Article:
PubDate: 2023-03-28
      DOI: 10.13125/2532-0289/5133
  • The organic content of the bronze vases of the heroon of Paestum: new data
           for a new interpretation

    • Authors: Elisabeth Marie Dodinet, Nicolas Garnier, Delphine Barbier-Pain
      Pages: 87 - 101
      Abstract: The famous hypogaeum of the Greek city of Poseidonia (Paestum), excavated in 1954 and dated from the end of the VIth c. BCE, has been interpreted as a heroon based on the archaeological material retrieved. It encompassed 5 iron rods (obeloi) wrapped in a thick wool cloth, deposited on a wood table (trapeza) in the center, of 8 bronze vases (6 hydria; 2 amphoras) and of an Attic amphora with black figures, set along the north and south walls of the structure. The walls and the bottom of the bronze hydria and amphora revealed a thick and paste-like yellow-brown organic substance. Many researchers still interpret this substance as honey or the remains of honeycombs, which would have been offered as part of a heroic cult to the founder of the city. Yet, the different sets of analyses performed during the 1950s and 1980s, although they could not identify the nature of the fatty substance, had allowed to reject the honey hypothesis. New analyses took place recently within a research program led by the Jean Bérard Centre in Napoli. The pollen analysis and organic analysis by GC-MS have brought concordant data. The chemical analyses did not reveal any wax or animal fat, nor oleoresin or plant pitch, but rather the markers of a siccative oil. The extracted pollen was dominantly that of Cannabaceae (eg. Cannabis / Humulus type). The interpretation of these intriguing findings is discussed.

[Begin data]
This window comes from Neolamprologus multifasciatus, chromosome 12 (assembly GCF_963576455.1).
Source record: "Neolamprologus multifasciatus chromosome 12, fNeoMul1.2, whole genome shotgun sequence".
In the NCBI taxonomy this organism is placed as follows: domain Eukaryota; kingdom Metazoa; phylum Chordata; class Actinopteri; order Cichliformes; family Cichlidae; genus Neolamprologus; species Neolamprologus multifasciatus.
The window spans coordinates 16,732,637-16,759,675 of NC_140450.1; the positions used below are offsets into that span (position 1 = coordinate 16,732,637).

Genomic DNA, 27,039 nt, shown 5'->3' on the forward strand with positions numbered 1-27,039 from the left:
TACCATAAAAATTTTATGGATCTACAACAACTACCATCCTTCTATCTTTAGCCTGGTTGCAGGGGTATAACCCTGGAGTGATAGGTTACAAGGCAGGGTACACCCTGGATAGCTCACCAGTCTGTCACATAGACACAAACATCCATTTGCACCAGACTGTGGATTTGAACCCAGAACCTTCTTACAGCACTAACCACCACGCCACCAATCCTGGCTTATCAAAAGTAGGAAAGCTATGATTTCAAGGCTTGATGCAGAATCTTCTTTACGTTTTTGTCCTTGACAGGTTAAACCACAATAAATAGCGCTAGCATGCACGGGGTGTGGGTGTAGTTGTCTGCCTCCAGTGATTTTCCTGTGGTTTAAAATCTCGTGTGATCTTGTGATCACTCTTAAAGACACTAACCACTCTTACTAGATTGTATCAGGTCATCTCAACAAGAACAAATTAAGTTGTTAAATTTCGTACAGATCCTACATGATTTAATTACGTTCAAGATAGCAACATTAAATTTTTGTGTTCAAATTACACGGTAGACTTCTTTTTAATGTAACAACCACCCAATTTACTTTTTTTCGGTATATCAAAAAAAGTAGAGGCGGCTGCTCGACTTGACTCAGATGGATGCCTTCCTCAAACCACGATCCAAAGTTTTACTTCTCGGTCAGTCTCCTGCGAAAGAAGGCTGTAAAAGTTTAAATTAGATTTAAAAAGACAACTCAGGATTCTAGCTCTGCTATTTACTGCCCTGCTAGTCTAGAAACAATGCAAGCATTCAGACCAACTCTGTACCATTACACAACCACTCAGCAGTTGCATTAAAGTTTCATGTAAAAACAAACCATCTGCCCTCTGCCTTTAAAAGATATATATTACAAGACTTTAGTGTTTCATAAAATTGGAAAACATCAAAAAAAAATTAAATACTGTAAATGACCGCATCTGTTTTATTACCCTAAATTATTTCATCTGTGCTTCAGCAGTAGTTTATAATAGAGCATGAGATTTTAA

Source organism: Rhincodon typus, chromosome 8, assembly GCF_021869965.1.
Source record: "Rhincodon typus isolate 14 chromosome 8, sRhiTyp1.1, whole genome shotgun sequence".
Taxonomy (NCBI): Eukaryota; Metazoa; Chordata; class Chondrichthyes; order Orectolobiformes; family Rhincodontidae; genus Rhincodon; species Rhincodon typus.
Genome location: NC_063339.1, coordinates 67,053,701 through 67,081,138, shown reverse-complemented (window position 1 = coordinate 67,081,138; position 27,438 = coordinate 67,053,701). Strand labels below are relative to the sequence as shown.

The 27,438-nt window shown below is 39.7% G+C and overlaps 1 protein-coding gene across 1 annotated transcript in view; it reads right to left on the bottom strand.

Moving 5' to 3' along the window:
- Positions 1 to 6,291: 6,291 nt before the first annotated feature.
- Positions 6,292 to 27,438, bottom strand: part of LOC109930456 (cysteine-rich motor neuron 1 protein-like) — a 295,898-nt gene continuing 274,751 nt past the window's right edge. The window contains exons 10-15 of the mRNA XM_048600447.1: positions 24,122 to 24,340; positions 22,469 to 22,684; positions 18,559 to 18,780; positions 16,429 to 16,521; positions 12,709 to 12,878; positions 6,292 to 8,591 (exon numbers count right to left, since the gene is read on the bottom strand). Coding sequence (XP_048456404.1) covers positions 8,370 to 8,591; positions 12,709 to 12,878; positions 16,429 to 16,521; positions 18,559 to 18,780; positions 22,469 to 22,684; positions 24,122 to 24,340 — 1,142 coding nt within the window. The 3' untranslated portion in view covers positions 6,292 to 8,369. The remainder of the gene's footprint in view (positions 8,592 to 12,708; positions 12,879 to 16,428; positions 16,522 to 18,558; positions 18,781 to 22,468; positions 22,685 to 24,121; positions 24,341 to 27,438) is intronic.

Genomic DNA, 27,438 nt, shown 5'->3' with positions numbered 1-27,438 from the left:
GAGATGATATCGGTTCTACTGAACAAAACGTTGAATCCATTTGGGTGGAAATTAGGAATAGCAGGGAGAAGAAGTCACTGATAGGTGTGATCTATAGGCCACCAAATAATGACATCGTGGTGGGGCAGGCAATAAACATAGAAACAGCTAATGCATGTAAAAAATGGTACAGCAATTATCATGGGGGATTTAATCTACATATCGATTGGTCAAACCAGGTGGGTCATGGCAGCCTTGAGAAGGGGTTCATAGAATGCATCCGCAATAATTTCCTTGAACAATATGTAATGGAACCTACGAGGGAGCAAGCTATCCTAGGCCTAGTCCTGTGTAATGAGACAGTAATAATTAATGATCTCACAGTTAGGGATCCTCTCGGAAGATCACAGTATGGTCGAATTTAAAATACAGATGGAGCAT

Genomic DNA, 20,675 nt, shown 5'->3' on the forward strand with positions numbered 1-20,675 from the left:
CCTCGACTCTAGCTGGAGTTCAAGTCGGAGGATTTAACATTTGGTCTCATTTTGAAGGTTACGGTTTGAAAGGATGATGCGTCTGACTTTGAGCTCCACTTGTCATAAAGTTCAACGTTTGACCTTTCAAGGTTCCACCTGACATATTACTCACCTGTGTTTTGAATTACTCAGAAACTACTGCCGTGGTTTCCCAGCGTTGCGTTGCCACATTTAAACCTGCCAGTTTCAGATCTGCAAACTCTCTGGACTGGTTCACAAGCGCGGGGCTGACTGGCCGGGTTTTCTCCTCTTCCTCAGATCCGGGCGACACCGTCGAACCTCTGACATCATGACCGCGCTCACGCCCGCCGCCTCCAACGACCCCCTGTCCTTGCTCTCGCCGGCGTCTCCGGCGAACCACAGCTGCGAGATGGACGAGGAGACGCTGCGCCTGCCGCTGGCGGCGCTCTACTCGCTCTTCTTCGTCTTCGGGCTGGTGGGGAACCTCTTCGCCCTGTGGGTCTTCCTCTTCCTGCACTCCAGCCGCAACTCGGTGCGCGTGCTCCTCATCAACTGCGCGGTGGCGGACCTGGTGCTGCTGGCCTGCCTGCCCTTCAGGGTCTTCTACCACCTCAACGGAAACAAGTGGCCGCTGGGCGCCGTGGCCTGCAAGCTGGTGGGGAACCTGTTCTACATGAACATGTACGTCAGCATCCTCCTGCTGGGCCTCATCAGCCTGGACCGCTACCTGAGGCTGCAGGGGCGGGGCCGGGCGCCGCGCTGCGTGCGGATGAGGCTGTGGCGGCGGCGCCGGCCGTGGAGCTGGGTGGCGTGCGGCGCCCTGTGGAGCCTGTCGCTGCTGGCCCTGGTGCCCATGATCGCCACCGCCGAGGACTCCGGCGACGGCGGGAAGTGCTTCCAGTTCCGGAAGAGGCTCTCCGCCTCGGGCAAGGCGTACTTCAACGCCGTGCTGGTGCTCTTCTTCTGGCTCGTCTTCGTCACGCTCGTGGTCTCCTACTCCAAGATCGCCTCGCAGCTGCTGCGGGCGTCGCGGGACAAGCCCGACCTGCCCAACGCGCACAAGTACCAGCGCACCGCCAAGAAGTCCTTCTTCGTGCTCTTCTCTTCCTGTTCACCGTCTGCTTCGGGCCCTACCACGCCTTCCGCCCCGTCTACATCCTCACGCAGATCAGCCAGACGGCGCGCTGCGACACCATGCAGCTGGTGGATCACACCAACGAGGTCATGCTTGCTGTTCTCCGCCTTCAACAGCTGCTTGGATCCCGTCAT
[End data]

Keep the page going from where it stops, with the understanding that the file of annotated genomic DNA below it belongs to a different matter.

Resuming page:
PubDate: 2023-03-28
      DOI: 10.13125/2532-0289/5002
  • Shells and feeding bottles: continuity or breach between Greece and

    • Authors: Sandra Jaeggi-richoz, Nicolas Garnier
      Pages: 103 - 124
      Abstract: The presence of these feeding bottles deposited in graves of Roman Gaul brings forth questions regarding such practice, as the analyses of the contents lead us to link them more to body care. The presence of shells in some of the feeding bottle graves also brings us to consider these assemblages from a gender perspective, due to the attribution of shells to mundus muliebris.
      PubDate: 2023-03-28
      DOI: 10.13125/2532-0289/4906
  • When Rome comes, paint as the Romans do. Meaning, spreading and influence
           of Roman conquest on Iberian painted pottery

    • Authors: José Luis Martínez Boix
      Pages: 125 - 142
      Abstract: The reinterpretation of some sites in Alicante (Spain) as castella from the Roman civil wars of the 1st century BC shows the early presence of Italic population in Iberian Contestania. On the basis of this evidence, we reflect on Ilicitan style painted Iberian pottery produced at this time, considering that it imitates forms and decorations from the Italic world.
      PubDate: 2023-03-28
      DOI: 10.13125/2532-0289/4698
  • The life of the dead. The funerary archaeology in Roman Sardinia: tracing
           cultural interactions in a provincial context

    • Authors: Ciro Parodo
      Pages: 143 - 162
      Abstract: The study of the relationships between funerary practices and historical changes in Sardinia between the late Republican age and the early imperial age poses complex problems, due to the interaction of the different cultural traditions of the island, especially the Norh African one of Punic influence and the Roman-Italic one. The purpose of this contribution is to analyze how this cultural syncretism is reflected in Sardinian funerary archeology
      PubDate: 2023-03-28
      DOI: 10.13125/2532-0289/4882
  • An update on an imperial building complex at the 16th mile of the Via
           Appia: sources and materials

    • Authors: Giulia Moretti Cursi
      Pages: 163 - 185